Adios,

Pizza Bob

Sid_Vicious
08-21-2003, 08:18 AM
My main point was that the word phenolic is not in there by name, and the cue vendors upon asking about the BCA legality issues are in the camp of stating that only in SOME tours they are not allowed, but they are generally accepted as legal.

If BCA does not explicitly state material types by name as illegal, and as long as manufacturers(and some prominent cue builders) are making break and jump cues with phenolic tips, then it only becomes an individual issue with a particular judge at any given time and place.

Add to this opinion that neither of my two CBs at my home have been marred over the duration of time I've been using my tips, and I will contest any judge's ruling there on the spot.

BCA has to be more specific, and I mean down to naming materials as illegal, especially these materials are currently being manufactured into production and custom cues....sid

Rich R.
08-21-2003, 09:35 AM
<blockquote><font class="small">Quote Pizza Bob:</font><hr> While pure phenolics are plastic resins, aren't there fabric based phenolics? Like: Linen based phenolic? Have to get Fred A (our resident plastics expert) involved here.<hr /></blockquote>
I will gladly defer to Fred for any further information.
I ain't NO EXPERT on NOTHIN'.
Just passing along a little information from the web. /ccboard/images/graemlins/confused.gif

bolo
08-21-2003, 09:47 AM
With the paper based phenolic tips I bought from ebay, the guy supplied me with a letter from the BCA stating the tips he sells are in fact legal when I requested it. They had been submitted to the BCA for approval. They may seem very hard just to look at them, but I trimmed mine down with a razor knife when I put it on and I can assure you that a cue ball is many times harder then that tip is. The reason it achieves it's hardiness, is not due to the resin, but because it is layered, (like the pages on a book.) You could easily cut it to pieces with a knife if you wanted to. They easily meet the definition of the BCA. I assum the sludgehammer tips have also been view by the BCA or he would not spicificly say they were legal.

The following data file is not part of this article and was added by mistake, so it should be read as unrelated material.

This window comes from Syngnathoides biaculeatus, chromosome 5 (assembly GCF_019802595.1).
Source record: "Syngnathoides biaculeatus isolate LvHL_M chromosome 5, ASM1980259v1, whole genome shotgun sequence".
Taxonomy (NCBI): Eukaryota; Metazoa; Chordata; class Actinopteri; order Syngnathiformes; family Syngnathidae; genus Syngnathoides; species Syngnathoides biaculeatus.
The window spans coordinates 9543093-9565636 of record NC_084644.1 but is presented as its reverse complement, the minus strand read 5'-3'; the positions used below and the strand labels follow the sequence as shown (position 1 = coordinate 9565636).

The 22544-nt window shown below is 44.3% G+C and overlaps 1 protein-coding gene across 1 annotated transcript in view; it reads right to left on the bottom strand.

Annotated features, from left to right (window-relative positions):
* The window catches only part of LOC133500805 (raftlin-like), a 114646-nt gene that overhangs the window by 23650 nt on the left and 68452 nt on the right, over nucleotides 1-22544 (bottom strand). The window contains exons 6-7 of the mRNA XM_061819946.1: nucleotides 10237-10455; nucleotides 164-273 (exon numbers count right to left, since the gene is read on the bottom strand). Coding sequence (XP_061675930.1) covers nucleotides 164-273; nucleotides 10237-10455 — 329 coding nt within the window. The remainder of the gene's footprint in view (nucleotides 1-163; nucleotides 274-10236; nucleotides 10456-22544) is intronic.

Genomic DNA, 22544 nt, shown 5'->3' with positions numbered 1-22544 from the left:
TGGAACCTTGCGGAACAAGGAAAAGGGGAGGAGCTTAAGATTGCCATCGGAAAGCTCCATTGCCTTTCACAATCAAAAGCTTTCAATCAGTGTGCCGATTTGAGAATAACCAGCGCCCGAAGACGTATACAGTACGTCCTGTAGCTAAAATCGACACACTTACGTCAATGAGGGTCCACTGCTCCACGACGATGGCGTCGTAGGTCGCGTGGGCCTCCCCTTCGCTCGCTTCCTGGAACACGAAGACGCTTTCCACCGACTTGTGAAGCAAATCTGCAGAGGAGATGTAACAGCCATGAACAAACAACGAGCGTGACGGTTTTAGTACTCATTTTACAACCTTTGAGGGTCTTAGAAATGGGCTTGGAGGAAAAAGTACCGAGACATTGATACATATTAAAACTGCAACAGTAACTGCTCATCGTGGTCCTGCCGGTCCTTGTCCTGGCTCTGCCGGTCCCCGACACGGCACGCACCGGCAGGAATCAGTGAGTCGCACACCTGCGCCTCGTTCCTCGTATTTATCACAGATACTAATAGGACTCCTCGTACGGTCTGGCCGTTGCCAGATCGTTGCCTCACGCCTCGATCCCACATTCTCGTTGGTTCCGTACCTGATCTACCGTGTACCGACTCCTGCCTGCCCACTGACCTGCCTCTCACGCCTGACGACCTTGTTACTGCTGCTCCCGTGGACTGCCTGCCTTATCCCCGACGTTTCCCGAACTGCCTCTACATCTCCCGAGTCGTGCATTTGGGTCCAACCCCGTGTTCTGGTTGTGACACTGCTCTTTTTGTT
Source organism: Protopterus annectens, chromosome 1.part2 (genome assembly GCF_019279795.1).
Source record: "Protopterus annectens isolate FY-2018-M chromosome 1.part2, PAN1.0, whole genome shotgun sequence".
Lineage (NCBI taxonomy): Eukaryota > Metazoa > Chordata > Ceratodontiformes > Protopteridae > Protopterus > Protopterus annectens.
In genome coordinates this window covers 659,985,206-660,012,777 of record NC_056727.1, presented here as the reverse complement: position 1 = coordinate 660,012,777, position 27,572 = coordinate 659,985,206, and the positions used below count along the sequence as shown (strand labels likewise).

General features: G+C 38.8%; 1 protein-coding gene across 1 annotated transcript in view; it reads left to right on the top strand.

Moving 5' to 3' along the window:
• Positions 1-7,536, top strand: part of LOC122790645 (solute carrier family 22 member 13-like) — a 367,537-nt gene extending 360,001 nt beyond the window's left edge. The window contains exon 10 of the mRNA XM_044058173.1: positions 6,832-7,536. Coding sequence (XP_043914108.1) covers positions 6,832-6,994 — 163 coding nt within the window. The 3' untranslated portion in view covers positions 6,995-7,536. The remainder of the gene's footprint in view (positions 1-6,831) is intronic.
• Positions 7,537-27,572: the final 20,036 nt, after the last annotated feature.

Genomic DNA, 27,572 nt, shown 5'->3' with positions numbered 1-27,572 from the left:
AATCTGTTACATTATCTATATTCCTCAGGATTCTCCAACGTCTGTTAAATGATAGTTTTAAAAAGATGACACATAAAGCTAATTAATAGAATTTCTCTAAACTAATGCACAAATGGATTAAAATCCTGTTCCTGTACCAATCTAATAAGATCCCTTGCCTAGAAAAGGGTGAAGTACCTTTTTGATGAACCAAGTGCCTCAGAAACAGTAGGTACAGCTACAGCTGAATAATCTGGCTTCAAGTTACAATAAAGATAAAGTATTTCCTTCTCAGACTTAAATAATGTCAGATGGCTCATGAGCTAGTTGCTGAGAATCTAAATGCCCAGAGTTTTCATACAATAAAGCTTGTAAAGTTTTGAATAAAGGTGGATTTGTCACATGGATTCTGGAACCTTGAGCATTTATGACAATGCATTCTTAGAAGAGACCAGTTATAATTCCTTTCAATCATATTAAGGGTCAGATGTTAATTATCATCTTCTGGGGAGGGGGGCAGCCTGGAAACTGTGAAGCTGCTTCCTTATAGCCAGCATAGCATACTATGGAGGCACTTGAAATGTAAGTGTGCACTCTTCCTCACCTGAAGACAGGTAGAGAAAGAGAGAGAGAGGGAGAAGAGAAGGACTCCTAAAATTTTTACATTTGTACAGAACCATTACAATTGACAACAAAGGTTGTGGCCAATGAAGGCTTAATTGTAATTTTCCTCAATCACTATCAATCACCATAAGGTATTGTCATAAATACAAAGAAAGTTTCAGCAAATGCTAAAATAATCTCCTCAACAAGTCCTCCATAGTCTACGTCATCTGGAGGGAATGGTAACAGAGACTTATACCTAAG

Rod
08-21-2003, 09:53 AM
Griff,

I think were going to get stalled on this one. First we're going to need a supreme court ruling that says the tip is legal. I guess, who cares what the stats are, as long as it makes noise and is legal. LOL

Rod

Barbara
08-21-2003, 09:55 AM
I see. This is new to me. I didn't realize that the BCA had approved the use of them.

I was thinking about the plastic tips on those jump rods when they first came out years ago.

Barbara

WesK
08-21-2003, 10:02 AM
We switch back and forth between shafts with and with out the phenolic tips.

Sorry but the observations are merely subjective and are not based on measurements.

What I mean by explosive is judged mostly by the speed of the object balls after the rack is hit, the number of balls that move, and the number of times those balls travel around the table.

To be sure, technique still reigns supreme. I have seen racks broken just as explosively with regular cues as well.

The tip does seem to make the power break easier to get.

The biggest difference that we see is the ease with which one can jump balls with the phenolic tips.

wes

Rod
08-21-2003, 10:20 AM
Thanks Wes,

OK, so no real answer except for jump shots. Jump shots should be easy enough to tell how it works, regarding distances.

Maybe someone will do an independent write up one day. Until then, harder or even perceived to be harder isn't necessarly better IMO. Hell, if we got some gas in this town I might even do it one day. Well I guess I'd need to order a tip or three.

Rod

bolo
08-21-2003, 10:21 AM